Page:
Question from RONE, Can a First Information Report (FIR) be considered as a Dying Declaration?
Answer from AI:
Defence Argument Against FIR as Dying Declaration
As a defence attorney, you could argue that the FIR cannot be considered a dying declaration. The Indian Evidence Act, 1872, in Section 32(1), defines a dying declaration as a statement made by a person who believes that death is imminent due to the injuries they have sustained.
In this case, when Mahima lodged the FIR, she was healthy and conscious, indicating that she did not believe her death was imminent. Therefore, the FIR cannot be considered a dying declaration.
In the precedent case of Laxman vs State of Maharashtra, the Supreme Court of India held that for a statement to qualify as a dying declaration, the declarant must have had a real apprehension of death at the time of making the statement.
Prosecutor’s Rebuttal to Defence’s Argument on Cause of Death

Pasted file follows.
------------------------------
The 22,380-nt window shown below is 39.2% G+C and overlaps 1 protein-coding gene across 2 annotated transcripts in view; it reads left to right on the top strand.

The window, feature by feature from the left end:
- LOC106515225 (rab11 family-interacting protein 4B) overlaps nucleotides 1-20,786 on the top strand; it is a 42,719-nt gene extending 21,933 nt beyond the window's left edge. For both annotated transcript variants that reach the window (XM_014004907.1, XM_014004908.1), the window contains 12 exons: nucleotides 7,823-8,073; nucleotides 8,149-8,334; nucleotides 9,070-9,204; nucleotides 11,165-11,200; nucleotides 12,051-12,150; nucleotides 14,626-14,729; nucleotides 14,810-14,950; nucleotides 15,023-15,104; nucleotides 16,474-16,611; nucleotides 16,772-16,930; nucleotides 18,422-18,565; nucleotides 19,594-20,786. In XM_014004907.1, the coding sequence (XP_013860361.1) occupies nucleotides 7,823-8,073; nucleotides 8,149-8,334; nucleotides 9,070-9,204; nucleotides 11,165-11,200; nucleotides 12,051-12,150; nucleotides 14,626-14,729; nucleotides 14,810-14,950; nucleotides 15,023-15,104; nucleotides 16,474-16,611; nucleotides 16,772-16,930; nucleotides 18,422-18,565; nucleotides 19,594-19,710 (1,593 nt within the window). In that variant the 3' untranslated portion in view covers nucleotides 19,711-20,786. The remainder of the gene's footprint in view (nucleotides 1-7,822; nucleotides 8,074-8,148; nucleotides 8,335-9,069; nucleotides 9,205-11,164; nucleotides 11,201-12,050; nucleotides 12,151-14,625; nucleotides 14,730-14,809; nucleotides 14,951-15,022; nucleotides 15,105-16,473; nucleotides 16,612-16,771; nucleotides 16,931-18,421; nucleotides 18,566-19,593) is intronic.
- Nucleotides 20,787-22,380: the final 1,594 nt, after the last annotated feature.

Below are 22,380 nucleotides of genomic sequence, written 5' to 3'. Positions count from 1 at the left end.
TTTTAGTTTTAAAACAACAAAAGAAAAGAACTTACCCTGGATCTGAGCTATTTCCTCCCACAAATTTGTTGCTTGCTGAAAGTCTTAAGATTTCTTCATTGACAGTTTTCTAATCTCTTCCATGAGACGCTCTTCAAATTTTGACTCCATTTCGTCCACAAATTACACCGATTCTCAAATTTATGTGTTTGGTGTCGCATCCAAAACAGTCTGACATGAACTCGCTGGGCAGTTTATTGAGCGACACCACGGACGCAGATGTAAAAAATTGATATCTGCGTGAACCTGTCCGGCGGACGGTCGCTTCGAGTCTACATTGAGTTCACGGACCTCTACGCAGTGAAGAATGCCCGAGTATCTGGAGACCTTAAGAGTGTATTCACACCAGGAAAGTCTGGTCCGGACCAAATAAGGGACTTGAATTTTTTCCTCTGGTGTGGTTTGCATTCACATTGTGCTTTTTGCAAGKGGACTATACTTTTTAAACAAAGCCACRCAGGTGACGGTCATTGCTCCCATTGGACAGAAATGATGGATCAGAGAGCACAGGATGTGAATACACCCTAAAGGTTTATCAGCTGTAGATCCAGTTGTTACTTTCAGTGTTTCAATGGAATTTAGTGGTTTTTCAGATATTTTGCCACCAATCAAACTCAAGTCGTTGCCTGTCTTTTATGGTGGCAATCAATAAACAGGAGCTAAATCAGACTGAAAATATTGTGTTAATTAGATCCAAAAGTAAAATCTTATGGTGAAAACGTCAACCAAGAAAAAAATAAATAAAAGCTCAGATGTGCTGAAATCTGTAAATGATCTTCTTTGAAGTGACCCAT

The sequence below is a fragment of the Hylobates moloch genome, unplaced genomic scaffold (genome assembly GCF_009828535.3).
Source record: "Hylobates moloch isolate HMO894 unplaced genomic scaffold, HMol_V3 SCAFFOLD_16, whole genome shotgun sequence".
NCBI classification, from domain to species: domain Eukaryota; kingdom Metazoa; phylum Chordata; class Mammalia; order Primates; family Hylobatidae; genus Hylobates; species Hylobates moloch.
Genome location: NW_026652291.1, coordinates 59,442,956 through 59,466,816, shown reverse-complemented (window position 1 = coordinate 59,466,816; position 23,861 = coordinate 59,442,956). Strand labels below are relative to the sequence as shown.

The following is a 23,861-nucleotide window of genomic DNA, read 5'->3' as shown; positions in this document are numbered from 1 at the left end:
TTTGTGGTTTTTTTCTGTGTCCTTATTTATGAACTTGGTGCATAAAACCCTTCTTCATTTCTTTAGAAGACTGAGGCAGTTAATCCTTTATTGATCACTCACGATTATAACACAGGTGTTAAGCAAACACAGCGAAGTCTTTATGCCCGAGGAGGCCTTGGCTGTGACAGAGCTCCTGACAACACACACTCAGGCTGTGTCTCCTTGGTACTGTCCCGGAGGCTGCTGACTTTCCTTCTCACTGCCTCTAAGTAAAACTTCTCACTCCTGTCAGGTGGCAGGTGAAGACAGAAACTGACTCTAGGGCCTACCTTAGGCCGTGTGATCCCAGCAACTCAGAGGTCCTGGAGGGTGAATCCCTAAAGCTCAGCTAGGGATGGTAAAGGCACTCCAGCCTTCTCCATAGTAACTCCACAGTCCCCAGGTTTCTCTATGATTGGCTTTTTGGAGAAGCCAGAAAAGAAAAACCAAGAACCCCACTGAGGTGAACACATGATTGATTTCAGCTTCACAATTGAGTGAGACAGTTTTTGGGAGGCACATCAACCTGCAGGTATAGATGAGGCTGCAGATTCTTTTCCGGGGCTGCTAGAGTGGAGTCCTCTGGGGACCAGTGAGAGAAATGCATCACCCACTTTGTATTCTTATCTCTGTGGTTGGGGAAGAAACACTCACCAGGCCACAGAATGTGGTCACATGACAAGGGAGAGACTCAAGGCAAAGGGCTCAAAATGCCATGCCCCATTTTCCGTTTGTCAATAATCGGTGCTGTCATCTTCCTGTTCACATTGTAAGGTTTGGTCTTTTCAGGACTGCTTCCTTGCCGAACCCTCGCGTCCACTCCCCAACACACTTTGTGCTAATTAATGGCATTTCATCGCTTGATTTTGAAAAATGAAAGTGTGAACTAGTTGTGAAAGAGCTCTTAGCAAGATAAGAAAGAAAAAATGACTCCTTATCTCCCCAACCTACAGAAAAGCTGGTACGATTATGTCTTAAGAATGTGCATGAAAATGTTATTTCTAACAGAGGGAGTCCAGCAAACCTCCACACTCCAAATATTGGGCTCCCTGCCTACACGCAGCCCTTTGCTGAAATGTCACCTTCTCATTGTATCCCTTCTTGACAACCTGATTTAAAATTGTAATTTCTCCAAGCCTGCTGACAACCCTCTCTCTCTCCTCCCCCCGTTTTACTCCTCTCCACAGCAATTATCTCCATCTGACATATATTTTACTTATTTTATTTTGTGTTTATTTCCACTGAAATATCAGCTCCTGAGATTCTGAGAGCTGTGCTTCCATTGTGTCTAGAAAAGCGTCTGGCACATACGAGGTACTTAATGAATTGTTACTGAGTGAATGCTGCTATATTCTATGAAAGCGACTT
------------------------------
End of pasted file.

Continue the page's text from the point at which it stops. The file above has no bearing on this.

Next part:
As a public prosecutor, you could rebut the defence’s argument that the actual cause of death was a heart attack and not the injuries by referring to the post-mortem report and the eyewitness testimonies.
The post-mortem report clearly stated that the fatal injuries to the head and heart could have been the causes of her death. The eyewitnesses also confirmed that the head injuries were caused by Geeta and the heart injuries were caused by Bhavana.
In the precedent case of Laxman vs State of Maharashtra, the Supreme Court of India held that the cause of death in a murder case can be established by the prosecution beyond reasonable doubt based on medical and other evidence.
It is crucial to consult with a legal professional for personalized advice in such complex legal matters.